I quite like minimalism in black metal, as much as I do its audacious, tiara adorned cousin symphonic black metal, and if the album art to the left wasn’t a dead giveaway, Wildernessking play a blend of furious second wave Norwegian black metal mixed with elements of post-BM and blackgaze. They’re from South Africa, which is a neat fact in that we typically don’t hear about a lot of bands making an impact from that particular country, so good for these guys for breaking out worldwide in a small way. I’ve been enjoying this album as a mood appropriate listen since the promo landed on the MSRcast desk a few months ago. When I say “mood-appropriate” I do mean it, because if you’re not receptive to the adjectives I threw out above, you won’t have the patience to deal with Mystical Future. I find that it works best as a background piece, something to listen to while you’re doing a mindless task, because its not background music, these are songs worthy of your attention and filled with emotional musical twists and scorching bleak vocals that are often blanketed by pretty guitar figures and moving melodies.

There is no obvious “single” or lyric-video cut here, but “I Will Go To Your Tomb” boasts the album’s most vivid, sharp melody, a guitar pattern that is more of a stream of conscious type affair than a predetermined pattern or hook. Frenetic percussion is its metallic foil, wild, unpredictable, and violent in its furious outbursts, particularly towards the second half when it accompanies the album’s most straight forward black metal section. Yet for all its high intensity moments, Mystical Future is largely a quiet, pensive, dreamy affair, such as on “To Transcend”, where isolated guitar sustains twist and bend in elegant figures against a stark atmospheric backdrop. This is Wildernessking’s calling card, at least on this album (I’ve yet to check out their debut nor the many EPs they’ve put out in the interim), but they play it well and with enough creativity to prevent it from being a wet blanket like many atmospheric black metal albums tend to be. And yeah, I love that artwork.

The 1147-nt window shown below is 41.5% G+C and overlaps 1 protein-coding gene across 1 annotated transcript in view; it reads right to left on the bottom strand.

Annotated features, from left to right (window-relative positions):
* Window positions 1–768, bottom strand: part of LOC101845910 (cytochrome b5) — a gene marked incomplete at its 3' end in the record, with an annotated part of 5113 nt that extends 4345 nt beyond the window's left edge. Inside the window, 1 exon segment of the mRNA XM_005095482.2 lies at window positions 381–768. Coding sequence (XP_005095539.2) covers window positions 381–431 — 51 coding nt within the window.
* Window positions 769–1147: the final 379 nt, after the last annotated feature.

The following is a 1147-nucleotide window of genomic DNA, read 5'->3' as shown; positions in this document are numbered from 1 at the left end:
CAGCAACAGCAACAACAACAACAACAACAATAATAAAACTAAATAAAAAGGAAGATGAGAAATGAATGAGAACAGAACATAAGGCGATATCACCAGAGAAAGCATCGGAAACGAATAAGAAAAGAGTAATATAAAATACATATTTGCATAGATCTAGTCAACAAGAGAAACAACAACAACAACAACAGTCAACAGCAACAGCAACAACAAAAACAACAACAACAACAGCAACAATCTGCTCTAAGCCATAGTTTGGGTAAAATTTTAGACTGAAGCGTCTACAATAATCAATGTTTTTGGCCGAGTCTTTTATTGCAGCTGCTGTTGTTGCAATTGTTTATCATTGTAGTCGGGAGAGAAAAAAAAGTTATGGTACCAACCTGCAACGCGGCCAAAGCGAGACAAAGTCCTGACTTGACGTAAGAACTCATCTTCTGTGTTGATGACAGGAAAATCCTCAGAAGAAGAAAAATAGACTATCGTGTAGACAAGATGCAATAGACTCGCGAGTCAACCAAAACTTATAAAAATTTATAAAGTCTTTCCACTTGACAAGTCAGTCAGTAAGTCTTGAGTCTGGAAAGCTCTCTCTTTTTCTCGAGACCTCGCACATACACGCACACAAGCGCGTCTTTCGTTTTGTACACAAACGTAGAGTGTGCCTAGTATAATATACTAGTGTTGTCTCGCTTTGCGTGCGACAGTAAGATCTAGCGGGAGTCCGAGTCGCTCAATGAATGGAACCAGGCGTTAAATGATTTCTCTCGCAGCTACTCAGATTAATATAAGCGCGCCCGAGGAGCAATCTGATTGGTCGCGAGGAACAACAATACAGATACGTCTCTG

The Takeaway: With Agalloch sadly calling it quits just a few days ago, Wildernessking will be helping to fill a void for a post-black metal sound that is both rooted in tradition and simultaneously detached from it. Worth your time and attention.

 

 

Oceans of Slumber – Winter:

Houston’s own (!) Oceans of Slumber, my fellow H-town metallers, with a new album on Century Media Records! First of all, and I know we’ve spoken about this on the podcast, but we’re very proud, and rightfully so —- Oceans of Slumber are the first band in a long time to break out of the local scene and truly make an impact on metal media and fans across the nation and pond. They just did a European tour opening for My Dying Bride, likely to do more opening stints throughout the year and next, and that they’re doing so in supporting such a intriguing and well-done album such as Winter is even more reason that we’re excited down here. Oceans are notable for their inspired approach to progressive doom/death metal on a musical level, and for having one of the more unique female vocalists across metal in general, in Cammie Gilbert, whose bluesy/jazzy tinged vocals are a stark contrast to the music at work here. Its that facet in particular that keeps me returning to this album as a front to finish listening experience —- and I enjoy so much of it when I’m actively listening to it, but I can admit to having trouble to remembering a lot of the songs after the fact. Whether that last detail has clouded my view of the album is still a bit of a mystery to me, but a friend whose listened to the album as well came away with the same criticism.